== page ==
When commercial real estate developer Cadillac Fairview wanted to redevelop its Sherway Gardens shopping mall in Toronto, it turned to WealthScapes. The financial database from Environics Analytics (EA) helped developers determine the disposable income of shoppers in the trade area, a crucial indicator for choosing what stores should be part of the retail mix.
WealthScapes was also tapped when the BC Cancer Foundation wanted to increase its donor network and sought data on the net worth of its contributors. By integrating WealthScapes data with the foundation’s database of nearly 500,000 past supporters, analysts determined the net worth of their neighbourhoods, which helped them identify donors with the potential to be converted into major contributors.
And when the Royal Canadian Mint wanted to better tailor its marketing efforts to coin collectors, it also turned to WealthScapes for data on household income and assets. The organization used the database to develop custom models that helped produce more personalized up-sell and cross-sell strategies targeting its current customers as well as prospective numismatists.
Data-driven marketing initiatives like these are becoming increasingly common across a range of sectors. At a time when marketers face challenges in understanding their customers—thanks in no small part to the sheer quantity of information available today—many are turning to a database originally created for banks and investment firms to help them develop sound business strategies and launch effective campaigns.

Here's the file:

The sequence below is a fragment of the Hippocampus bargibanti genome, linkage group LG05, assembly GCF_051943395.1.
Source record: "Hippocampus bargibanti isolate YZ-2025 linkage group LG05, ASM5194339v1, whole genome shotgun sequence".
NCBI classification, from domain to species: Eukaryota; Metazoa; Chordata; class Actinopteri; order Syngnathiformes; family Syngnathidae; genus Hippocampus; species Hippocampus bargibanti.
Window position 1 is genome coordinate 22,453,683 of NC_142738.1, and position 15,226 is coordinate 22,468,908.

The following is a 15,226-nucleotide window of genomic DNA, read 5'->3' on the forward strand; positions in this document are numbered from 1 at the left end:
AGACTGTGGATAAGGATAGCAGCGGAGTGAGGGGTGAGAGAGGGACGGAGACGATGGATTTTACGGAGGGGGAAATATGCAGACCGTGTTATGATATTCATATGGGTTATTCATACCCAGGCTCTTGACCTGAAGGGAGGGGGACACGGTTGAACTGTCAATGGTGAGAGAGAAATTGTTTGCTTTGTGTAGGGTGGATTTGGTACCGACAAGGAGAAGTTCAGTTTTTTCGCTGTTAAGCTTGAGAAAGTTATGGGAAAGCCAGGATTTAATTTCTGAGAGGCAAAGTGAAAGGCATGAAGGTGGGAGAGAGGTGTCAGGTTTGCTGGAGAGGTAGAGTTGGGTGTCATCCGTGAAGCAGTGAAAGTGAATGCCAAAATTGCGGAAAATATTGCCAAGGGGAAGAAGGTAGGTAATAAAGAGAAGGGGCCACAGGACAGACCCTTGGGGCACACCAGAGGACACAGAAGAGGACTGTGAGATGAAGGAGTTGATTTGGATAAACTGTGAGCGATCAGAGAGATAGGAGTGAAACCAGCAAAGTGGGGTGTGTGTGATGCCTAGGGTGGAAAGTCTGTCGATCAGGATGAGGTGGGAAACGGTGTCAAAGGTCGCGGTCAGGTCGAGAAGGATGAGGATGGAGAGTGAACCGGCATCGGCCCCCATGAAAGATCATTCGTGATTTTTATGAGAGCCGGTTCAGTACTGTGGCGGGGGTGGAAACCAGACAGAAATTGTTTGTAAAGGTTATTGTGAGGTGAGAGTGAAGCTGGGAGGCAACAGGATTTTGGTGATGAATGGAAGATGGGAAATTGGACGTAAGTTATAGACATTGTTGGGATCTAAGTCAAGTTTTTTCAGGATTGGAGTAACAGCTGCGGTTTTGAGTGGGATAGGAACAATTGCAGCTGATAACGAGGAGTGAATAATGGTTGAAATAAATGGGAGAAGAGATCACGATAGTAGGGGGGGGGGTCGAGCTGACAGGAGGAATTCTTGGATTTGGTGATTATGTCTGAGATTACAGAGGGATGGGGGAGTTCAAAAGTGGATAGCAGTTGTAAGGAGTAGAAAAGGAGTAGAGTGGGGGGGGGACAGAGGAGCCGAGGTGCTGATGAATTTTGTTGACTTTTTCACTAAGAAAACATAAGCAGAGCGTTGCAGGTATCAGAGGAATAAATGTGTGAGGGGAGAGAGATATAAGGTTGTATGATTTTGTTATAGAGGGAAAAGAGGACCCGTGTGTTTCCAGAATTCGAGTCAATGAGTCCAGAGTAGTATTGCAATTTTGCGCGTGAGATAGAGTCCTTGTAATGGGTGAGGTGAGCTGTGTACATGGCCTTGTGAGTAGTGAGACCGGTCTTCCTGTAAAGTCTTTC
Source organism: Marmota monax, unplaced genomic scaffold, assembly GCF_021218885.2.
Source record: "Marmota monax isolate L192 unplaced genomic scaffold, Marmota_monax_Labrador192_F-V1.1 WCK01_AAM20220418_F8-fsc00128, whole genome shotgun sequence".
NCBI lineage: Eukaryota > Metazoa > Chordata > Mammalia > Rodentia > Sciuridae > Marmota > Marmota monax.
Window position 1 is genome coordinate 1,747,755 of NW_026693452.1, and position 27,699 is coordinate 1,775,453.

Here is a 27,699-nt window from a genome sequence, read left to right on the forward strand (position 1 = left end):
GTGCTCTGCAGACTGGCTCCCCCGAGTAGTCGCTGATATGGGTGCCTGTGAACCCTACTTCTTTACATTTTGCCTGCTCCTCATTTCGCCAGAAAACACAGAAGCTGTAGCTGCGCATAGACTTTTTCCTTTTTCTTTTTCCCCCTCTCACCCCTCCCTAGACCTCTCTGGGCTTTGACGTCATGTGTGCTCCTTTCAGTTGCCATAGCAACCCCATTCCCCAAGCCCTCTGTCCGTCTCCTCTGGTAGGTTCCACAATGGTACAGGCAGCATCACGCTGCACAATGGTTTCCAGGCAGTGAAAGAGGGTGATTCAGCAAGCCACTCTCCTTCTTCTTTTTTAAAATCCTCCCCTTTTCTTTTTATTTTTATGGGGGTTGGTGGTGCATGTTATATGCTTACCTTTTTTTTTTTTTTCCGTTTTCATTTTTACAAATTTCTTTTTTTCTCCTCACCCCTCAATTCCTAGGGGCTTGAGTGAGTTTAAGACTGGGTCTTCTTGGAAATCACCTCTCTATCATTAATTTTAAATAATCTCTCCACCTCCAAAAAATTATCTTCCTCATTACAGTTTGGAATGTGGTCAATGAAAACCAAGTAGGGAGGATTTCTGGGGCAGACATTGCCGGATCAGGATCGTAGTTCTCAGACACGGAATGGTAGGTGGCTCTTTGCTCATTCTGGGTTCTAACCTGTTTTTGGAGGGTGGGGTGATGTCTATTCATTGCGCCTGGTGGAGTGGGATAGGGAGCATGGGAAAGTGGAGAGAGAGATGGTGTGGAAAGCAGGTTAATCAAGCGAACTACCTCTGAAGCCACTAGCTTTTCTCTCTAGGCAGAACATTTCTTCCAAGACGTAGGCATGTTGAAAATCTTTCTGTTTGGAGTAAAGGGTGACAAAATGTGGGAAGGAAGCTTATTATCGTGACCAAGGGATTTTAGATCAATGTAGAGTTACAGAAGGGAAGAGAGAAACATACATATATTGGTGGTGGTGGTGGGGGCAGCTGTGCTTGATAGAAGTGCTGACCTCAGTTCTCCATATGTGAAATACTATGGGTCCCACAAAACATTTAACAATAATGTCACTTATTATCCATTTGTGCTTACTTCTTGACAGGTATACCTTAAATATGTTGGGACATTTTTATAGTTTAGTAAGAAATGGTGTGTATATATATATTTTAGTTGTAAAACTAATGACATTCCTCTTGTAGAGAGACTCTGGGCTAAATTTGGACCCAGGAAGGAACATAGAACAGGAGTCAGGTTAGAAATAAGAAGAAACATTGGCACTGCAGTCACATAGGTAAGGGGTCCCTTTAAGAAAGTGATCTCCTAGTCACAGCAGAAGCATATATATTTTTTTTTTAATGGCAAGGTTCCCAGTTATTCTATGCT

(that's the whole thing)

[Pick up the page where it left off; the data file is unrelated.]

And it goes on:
First launched in 2008, WealthScapes was designed to provide estimates on key assets, liabilities and wealth of Canadians at the dissemination area (DA) level. That first dataset consisted of 64 financial variables with measures such as disposable and discretionary income, savings and investments by type, RSP and TFSA components, mortgages, loans and credit card accounts. But over the past eight years, the number of variables has nearly tripled to 178, and the dataset has become popular not just among bankers and financial planners but with retailers, fundraisers, real estate developers and university administrators. WealthScapes is now used for target marketing, customer insights, media planning, site location studies and response analysis in addition to its traditional consumer finance-related applications.
Part of the growing interest in WealthScapes is its robust data sources. While some financial databases rely on just one source, EA analysts draw on more than 30 resources to produce its authoritative numbers, including the Bank of Canada, Equifax and Statistics Canada. The multiple sources allow analysts to match the best available control totals in Canada so the data will be endorsed by chief economists. With growing concerns about privacy, it may be surprising that such detailed financial data is available to marketers. But like its previous releases, WealthScapes 2016 was built using sophisticated modelling techniques and aggregated, privacy-compliant, small-area data.
Users in the financial sector have long found WealthScapes to be a valuable resource in helping them define, describe, profile and target their audiences. For example, a bank might use WealthScapes to compare the holdership, value and wallet sizes of their products to benchmarks in specific markets. This analysis lets the institution understand which financial products are performing well in terms of overall holdership rates and dollar value—as well as the size of the remaining opportunity.